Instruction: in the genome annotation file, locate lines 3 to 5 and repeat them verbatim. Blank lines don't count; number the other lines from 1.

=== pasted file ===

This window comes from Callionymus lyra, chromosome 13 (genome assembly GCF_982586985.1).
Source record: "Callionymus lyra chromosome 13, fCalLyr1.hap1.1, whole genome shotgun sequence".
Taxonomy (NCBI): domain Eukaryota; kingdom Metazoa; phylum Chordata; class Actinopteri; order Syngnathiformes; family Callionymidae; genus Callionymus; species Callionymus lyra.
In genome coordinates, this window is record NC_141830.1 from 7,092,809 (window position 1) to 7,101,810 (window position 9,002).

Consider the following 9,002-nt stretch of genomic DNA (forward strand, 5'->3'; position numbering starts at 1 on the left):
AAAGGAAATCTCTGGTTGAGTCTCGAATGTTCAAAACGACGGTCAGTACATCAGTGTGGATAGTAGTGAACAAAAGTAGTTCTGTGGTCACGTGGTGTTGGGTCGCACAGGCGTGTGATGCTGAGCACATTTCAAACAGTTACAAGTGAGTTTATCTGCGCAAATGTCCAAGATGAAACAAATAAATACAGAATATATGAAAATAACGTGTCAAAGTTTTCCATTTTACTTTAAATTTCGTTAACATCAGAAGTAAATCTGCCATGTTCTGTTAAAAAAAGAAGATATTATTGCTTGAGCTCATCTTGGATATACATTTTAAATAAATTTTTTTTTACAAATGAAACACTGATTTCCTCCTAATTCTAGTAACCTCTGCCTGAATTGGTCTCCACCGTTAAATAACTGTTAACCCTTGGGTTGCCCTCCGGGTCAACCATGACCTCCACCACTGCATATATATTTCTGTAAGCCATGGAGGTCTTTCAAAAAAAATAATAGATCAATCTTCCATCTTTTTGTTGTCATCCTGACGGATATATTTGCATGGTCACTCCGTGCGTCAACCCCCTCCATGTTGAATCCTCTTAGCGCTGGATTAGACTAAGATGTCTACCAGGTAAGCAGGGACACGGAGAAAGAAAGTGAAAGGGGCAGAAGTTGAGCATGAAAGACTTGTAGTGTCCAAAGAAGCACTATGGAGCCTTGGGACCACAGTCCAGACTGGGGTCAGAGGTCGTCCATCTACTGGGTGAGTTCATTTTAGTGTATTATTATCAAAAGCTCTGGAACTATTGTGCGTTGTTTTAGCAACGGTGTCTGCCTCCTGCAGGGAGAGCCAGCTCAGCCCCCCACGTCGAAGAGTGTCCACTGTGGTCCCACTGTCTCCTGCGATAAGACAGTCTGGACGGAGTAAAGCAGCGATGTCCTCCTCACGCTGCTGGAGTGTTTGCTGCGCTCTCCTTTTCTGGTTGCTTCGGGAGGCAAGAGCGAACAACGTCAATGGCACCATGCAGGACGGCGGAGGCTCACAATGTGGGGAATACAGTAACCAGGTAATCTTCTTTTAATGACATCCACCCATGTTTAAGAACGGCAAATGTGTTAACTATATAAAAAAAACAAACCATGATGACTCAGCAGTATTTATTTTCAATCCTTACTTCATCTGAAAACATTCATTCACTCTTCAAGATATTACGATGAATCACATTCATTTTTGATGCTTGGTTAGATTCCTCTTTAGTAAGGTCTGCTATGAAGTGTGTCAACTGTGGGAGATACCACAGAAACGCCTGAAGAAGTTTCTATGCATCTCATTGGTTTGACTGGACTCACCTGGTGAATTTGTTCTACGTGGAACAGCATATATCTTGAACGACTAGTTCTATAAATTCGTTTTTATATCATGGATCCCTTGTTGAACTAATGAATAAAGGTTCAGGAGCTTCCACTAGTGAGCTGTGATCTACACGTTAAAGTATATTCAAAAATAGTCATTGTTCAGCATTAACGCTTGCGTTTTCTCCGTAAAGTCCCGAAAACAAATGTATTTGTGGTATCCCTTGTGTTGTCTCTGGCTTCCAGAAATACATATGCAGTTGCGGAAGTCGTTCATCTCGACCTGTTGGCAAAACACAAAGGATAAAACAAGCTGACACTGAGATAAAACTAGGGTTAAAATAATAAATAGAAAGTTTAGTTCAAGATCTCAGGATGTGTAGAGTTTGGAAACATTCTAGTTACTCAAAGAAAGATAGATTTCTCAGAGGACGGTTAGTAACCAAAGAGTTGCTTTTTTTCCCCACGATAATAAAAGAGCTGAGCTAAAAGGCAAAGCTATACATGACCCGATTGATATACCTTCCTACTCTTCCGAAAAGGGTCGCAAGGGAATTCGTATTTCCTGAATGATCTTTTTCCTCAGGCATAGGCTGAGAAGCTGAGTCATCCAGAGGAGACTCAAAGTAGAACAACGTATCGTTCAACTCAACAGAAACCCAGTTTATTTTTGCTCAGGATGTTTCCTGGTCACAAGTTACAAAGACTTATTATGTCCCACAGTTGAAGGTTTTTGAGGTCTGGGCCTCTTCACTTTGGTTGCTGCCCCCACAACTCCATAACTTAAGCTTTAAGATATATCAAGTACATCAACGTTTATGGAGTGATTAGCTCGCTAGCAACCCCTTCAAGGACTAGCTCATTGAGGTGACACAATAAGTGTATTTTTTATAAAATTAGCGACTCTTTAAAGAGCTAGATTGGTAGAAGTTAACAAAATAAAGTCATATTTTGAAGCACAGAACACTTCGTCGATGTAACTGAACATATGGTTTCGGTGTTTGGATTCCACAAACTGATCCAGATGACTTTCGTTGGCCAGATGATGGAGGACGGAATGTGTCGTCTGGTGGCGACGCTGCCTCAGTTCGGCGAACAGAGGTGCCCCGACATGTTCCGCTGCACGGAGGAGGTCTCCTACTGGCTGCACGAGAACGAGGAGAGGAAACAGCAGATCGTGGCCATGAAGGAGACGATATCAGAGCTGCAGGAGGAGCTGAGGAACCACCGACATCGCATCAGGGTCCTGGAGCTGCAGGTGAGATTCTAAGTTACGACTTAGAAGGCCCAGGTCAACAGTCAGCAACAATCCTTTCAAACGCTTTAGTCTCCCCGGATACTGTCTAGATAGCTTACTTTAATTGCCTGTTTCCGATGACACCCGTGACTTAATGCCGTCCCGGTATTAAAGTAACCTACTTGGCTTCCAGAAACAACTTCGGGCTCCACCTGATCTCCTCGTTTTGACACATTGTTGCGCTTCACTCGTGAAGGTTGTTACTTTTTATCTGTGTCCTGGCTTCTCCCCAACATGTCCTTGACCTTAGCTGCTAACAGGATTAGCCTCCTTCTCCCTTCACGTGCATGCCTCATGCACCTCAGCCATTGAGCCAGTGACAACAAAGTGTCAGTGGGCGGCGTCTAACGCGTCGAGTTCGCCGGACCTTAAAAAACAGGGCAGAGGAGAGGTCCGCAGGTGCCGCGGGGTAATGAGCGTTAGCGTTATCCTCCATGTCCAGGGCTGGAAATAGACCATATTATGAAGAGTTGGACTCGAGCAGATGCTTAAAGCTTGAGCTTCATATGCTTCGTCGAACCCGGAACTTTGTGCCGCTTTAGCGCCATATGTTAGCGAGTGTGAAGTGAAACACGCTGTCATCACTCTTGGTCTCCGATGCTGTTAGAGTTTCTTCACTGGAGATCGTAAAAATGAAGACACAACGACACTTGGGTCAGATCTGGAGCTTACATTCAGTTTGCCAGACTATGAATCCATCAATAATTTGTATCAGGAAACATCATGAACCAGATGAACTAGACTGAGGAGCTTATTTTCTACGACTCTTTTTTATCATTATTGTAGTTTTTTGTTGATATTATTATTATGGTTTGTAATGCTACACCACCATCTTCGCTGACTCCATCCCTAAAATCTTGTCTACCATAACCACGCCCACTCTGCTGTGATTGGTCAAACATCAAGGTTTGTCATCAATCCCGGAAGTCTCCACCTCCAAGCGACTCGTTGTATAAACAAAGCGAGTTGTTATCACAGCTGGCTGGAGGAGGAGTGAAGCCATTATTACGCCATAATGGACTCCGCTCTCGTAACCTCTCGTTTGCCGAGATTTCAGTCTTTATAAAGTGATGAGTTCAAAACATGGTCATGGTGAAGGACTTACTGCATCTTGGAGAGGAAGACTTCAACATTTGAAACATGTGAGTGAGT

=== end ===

Taxonomy (NCBI): domain Eukaryota; kingdom Metazoa; phylum Chordata; class Actinopteri; order Syngnathiformes; family Callionymidae; genus Callionymus; species Callionymus lyra.
In genome coordinates, this window is record NC_141830.1 from 7,092,809 (window position 1) to 7,101,810 (window position 9,002).

Consider the following 9,002-nt stretch of genomic DNA (forward strand, 5'->3'; position numbering starts at 1 on the left):